In times of crisis, it is tempting to blame the politicians and turn to the professionals. But the recent experiences of several California cities demonstrate the limits of professional expertise and the indispensability of politicians.
First, it's important to recognize the distinction between two major styles of city governance: strong-mayor and council-manager.
Among the distressed and scandal-plagued California cities that have attracted national attention in the past few years, just as many seem to be council-manager cities as strong mayor cities. Under council-manager, a professional administrator runs city government. He or she is appointed by the city council, not elected by voters. Under strong-mayor government, the mayor, elected by the people, directs the city's administration and serves as the city's political head.
Among the distressed and scandal-plagued California cities that have attracted national attention in the past few years, just as many have been council-manager cities as strong mayor cities.
Vallejo, Bell, Stockton, Compton and San Bernardino are all council-manager cities. In the earlier part of the last decade, under council-manager government, San Diego became known as "Enron-by-the-sea." California city managers have been personally implicated in recent pension scandals in Upland, Atherton and tiny Vernon.
This was not supposed to happen. Early 20th century Progressive reformers designed council-manager government to be good government. To the Progressives, good government required the separation of politics and administration -- a concept central to their strategy to wrest control of city government from the urban machines, whose patronage empires had bred political corruption and incompetent administration.
Council-manager government proved to be hugely popular, particularly among mid-sized American cities. At present, over 60 percent of American cities with a population between 25,000 and 249,000 have council-manager government. But not everyone was sold. Council-manager critics have long alleged that the city manager has too much power for an unelected official -- while at the same time, he lacks sufficient power to get anything done.
This criticism is relevant to the crisis afflicting the governments of American cities, rich and poor alike. Its essence is fiscal and administrative inflexibility caused by unreasonable union contracts and the unsustainable costs of public-employee benefits. Most American cities will not declare bankruptcy, but all feel the squeeze, and all are finding it increasingly difficult to deliver basic municipal services at the level to which their communities have become accustomed. Budgets are rising, but productivity and the quality of city services are not.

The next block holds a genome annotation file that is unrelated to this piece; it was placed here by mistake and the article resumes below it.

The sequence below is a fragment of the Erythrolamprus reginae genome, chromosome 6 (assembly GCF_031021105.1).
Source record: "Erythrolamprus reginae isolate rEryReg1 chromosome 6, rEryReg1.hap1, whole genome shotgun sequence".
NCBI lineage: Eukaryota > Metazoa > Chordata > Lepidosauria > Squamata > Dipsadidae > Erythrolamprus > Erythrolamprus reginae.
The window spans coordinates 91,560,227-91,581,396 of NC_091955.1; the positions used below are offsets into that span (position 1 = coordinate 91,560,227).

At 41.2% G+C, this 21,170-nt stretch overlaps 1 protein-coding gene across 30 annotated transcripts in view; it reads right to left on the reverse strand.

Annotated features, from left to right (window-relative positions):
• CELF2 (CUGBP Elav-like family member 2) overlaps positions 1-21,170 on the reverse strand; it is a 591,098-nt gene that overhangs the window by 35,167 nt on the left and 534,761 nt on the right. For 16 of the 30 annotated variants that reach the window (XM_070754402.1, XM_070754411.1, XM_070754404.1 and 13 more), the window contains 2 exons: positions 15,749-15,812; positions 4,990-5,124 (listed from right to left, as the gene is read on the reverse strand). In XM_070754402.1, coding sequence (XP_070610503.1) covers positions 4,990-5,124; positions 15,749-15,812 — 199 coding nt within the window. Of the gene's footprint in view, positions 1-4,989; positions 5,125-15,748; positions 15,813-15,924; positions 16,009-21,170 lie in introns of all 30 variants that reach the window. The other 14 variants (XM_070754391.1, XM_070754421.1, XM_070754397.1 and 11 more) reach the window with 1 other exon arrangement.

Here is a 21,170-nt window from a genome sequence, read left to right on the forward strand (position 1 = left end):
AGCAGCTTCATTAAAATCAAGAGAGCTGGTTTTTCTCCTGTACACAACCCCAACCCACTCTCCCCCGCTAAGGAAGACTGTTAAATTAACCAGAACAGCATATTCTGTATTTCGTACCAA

Hence the need for bold reform, which is far more likely to be accomplished by a politician than an administrator. Take San Diego, whose strong mayor, Jerry Sanders, persuaded voters this past June to pass comprehensive pension reform. Backed by 2/3 of voters, Proposition B will eliminate defined-benefit pensions for all new nonpublic safety employees and save taxpayers nearly $1 billion. Sanders was the first strong mayor elected in 2005 after San Diego voters scrapped council-manager government, in part because of the pension fraud and mismanagement that had been actively abetted by past city managers. Within a decade, San Diego has gone from being the poster child for how not to run a pension system to a city known for its pension-reform leadership. This could not have happened without the change from council-manager to strong-mayor.
Of course, not all mayors are reformers, and council-manager government has its virtues. But when a crisis does arise, political leadership is needed much more than professional expertise. City managers' capacity for political leadership is limited. They can't offend the elected officials who act as their bosses. Mayors can make their case directly to the public, through elections and initiatives.
American cities are in trouble today, and politicians are to blame for much of it. But cities should resist calls to "trust the experts." Only politicians can save us now.
Stephen D. Eide is a senior fellow at the Manhattan Institute's Center for State and Local Leadership and regular contributor on PublicSectorInc.org.